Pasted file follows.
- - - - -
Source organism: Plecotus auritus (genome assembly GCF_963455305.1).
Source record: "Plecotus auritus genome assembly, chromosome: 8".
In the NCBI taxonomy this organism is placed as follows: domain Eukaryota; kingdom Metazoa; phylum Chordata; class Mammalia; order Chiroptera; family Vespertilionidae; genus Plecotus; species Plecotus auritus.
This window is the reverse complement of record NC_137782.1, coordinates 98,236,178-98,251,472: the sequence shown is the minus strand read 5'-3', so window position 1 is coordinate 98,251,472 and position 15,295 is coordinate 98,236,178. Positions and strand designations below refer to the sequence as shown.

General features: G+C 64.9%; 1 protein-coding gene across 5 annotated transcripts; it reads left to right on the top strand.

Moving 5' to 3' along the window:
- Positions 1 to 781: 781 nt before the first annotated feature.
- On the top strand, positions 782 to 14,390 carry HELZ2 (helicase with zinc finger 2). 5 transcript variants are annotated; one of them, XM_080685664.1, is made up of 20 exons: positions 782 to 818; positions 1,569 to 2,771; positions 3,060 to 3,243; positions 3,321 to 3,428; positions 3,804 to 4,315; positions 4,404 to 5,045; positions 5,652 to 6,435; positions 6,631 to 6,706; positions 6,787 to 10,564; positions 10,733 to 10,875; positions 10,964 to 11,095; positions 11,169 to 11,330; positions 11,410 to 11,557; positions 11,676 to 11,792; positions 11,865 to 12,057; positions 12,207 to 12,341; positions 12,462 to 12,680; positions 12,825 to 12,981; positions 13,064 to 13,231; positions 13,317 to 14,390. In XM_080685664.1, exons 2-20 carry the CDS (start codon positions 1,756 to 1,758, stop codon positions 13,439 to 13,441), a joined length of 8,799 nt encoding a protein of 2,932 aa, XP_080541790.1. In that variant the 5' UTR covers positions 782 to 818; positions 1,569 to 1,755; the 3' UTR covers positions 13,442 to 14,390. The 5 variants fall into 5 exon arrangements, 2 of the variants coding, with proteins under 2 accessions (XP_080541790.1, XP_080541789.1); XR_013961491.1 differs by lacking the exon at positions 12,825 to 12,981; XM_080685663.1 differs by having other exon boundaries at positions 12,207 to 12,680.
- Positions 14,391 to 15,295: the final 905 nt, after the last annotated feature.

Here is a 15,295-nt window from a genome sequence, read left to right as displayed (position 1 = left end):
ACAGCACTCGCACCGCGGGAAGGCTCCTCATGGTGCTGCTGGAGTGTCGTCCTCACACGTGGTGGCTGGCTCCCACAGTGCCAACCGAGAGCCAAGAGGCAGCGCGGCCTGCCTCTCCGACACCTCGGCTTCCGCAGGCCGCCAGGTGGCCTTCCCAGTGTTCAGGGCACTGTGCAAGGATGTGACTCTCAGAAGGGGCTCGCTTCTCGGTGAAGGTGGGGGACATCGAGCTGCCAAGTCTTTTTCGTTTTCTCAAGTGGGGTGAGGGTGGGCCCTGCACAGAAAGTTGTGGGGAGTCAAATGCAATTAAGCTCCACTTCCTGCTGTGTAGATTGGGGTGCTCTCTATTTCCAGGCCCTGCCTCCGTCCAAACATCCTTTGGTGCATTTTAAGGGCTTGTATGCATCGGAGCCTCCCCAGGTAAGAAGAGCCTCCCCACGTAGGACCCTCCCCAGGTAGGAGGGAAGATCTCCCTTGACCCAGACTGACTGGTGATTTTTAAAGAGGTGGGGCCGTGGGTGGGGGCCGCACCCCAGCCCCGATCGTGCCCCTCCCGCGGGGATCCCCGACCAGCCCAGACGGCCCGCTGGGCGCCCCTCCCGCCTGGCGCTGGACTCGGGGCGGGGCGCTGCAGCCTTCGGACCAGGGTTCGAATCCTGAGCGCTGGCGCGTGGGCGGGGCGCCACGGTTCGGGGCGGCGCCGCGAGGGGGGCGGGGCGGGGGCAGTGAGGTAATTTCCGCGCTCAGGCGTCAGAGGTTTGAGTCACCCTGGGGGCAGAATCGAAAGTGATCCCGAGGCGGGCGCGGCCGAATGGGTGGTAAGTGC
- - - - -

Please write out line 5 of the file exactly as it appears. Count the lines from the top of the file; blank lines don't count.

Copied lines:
General features: G+C 64.9%; 1 protein-coding gene across 5 annotated transcripts; it reads left to right on the top strand.